A: She's a bad child.
Q: And even say, "I told you so, remember my advice."
A: And look again. He's pointing his finger at her. It's parent-child. It's unbelievable in this day and age. And finally -- .
Q: "But still I think you're pretty sweet and dear; and Christmas wouldn't be complete without your love." And he is sitting in his tuxedo jacket on the easy chair, and his wife is all dolled up.
A: She's in an evening dress. And she becomes a siren. She becomes a sex symbol. She's gone from being the scolded child, from pages one and two, to beinggsomething of a sex symbol, a gratification element, at least. He is clearly the king of his castle, and she is some kind of appendage. Unbelievable!
Q: Has (women's liberation) affected Christmas, too?
A: It's affected everything we do. We must watch, say, what we say about little boys versus little girls. We must watch how we handle the whole husband-wife relationship.
Q: I guess you can't use the word "gay" at Christmas.
A: Somebody commented recently that it's too bad we lost the word "gay." It seemed to rhyme with everything -- "today," "hurray."
Q: Does the humor change, too, from year to year? What you're poking fun at?
A: I mentioned the jogger, yes. We had some greeting cards in the '50s that were poking fun at trying to live in the same world with nuclear armament. Interesting, whatever was funny about that in the 1950s isn't very funny anymore. I think what happened in the '50s was that they didn't really realize what they were making fun of. You won't see much out-and-out references to nuclear warfare in greeting cards today.
You'll see some language that is fresher, too. We have a line that we call Lite. Lite, from Hallmark, is one-third less serious than our regular greeting card. "Thanks an ocelot." That kind of pun. Television kind of humor.
Q: Could you take us from the mid-'60s and describe how these cards have changed?
A: I think the nation came out of the Middle Ages on the 22nd of November, 1963. The Kennedy brothers, Martin Luther King, the incredible turmoil of the '60s, contiguous with the Vietnam War, up 'til Watergate -- a 10- year, incredibly tumultuous period.
Those of us in this business can see several things happening during that period. One was a high incidence of religiosity. It happened with the Billy Graham kind of person, the born-again, if you will. It's still going on.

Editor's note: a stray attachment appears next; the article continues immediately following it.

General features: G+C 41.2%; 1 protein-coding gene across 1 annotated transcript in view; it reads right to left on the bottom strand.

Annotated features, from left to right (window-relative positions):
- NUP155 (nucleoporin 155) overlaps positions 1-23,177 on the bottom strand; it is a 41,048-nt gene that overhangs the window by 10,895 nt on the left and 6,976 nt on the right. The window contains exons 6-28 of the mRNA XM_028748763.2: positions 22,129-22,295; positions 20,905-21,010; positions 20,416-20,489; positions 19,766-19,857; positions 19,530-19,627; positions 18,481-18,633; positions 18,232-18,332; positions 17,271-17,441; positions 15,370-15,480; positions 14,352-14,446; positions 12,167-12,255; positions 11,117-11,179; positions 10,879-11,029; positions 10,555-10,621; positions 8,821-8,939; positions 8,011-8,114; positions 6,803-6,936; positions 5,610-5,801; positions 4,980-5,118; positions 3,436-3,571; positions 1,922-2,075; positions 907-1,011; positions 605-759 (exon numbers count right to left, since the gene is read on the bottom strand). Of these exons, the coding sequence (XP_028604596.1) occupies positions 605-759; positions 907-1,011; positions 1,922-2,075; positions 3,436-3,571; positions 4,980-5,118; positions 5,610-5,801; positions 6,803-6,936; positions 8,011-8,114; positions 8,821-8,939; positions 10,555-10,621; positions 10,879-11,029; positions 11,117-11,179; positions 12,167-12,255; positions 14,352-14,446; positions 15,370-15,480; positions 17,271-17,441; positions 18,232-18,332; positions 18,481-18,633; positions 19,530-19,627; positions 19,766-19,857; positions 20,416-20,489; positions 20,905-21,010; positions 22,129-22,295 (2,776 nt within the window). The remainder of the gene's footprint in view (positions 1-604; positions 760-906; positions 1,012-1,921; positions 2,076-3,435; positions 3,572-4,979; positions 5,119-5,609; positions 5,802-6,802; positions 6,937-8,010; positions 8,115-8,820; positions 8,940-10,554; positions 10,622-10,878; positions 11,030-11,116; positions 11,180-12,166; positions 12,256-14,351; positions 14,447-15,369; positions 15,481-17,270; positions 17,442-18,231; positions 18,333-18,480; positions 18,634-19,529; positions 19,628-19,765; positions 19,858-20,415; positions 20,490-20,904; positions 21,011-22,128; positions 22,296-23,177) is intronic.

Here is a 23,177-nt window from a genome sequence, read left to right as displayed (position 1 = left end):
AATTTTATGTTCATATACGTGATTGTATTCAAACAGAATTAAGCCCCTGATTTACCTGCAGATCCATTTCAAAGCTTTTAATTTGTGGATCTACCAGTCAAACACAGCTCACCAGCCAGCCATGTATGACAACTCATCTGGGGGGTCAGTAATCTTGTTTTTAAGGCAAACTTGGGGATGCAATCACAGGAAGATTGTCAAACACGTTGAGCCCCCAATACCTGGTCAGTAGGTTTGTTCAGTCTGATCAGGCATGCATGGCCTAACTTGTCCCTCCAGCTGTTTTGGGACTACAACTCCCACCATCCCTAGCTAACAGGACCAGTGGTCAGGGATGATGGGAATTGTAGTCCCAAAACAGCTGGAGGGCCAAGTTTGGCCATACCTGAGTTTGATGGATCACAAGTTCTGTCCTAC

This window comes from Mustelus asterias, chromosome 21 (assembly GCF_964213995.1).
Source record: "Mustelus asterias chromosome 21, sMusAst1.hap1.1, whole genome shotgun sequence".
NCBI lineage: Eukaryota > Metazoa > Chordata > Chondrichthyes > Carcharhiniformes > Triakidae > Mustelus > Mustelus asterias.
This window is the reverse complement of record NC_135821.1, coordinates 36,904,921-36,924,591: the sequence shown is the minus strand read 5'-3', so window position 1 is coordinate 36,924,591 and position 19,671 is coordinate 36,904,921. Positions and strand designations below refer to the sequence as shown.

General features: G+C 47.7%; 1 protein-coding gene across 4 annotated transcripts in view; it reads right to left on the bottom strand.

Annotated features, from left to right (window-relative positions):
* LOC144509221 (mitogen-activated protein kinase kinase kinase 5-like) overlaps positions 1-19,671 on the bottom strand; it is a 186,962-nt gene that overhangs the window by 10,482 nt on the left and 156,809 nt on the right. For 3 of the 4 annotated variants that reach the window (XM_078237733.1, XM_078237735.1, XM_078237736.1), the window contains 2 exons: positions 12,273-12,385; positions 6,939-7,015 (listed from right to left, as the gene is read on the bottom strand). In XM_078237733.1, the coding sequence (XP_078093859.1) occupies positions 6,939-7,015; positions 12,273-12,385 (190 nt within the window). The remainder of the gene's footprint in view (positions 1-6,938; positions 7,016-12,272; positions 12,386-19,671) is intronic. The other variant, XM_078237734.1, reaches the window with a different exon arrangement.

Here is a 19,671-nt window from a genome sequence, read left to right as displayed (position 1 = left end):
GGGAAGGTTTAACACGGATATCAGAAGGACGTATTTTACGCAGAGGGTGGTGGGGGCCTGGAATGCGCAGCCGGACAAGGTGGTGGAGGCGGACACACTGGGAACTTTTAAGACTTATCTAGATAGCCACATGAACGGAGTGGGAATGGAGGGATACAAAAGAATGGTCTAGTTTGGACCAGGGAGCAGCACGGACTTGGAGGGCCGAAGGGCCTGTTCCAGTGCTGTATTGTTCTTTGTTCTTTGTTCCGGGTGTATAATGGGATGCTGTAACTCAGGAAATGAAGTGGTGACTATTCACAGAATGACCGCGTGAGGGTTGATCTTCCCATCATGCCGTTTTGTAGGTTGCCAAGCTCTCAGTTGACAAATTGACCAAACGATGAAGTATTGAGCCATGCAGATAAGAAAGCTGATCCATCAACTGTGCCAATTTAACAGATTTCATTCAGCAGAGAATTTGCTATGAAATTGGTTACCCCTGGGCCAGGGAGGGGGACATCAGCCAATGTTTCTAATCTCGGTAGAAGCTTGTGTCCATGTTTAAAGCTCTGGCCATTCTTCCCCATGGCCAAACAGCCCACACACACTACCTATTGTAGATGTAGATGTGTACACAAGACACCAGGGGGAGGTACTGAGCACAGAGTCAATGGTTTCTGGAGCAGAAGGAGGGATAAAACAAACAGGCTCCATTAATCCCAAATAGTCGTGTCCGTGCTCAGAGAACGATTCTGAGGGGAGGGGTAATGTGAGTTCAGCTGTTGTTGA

It grew weird. At that time we had what we called a "Now" album. It was full of cards that had a contemporary look then. What I think they were, as I look back, was just simply a scramble of designs and colors. It was really, I guess, a reflection of the tumult of our times.
Q: A groping?
A: Yes, a groping for "Where are we? Who are we? How are we all going to come through all this?" This incredible tumult followed by the swing through the extreme sentimentality.
Q: Very genteel?
A: Yes, thank you, genteel. Gay Nineties and the early part of the century. The Currier & Ives cards had a strong recovery during that period. In the early '70s we did a number of Norman Rockwell kinds of return-to-another-era card, a kind of saccharine Americana. An awful lot of snow scenes, and to- grandmother's-house-we'll-go.
Six, seven years ago there was an almost 17th century kind of sentimentalism in the country. It was immediately after Watergate, and there was an incredible swing toward the minuet world. Remember? There was an article in Time magazine about six years ago on waltzing and minueting. People going through the craziest moving away from the Watergate world. Of course, it was the pendulum moving radically away from where they were. And I think the pendulum is clearly coming back again now.
A lot of young people, when they look for a greeting card, are looking for a different kind of language. We have more and more people saying to us, "We don't want to send the eight-line iambic pentameter. We want simple, plain language that will say -- "You've got your life and I've got my life and, together as friends, we can be happy."
Q: Simple, direct.
A: Simple, direct, plain language. It's interesting. Having to do with the embarrassment of how far they'll go.
Q: You mean in communication?
A: Yes. No one likes to overcommit.
Q: As we move to the '80s, did that find a new focus?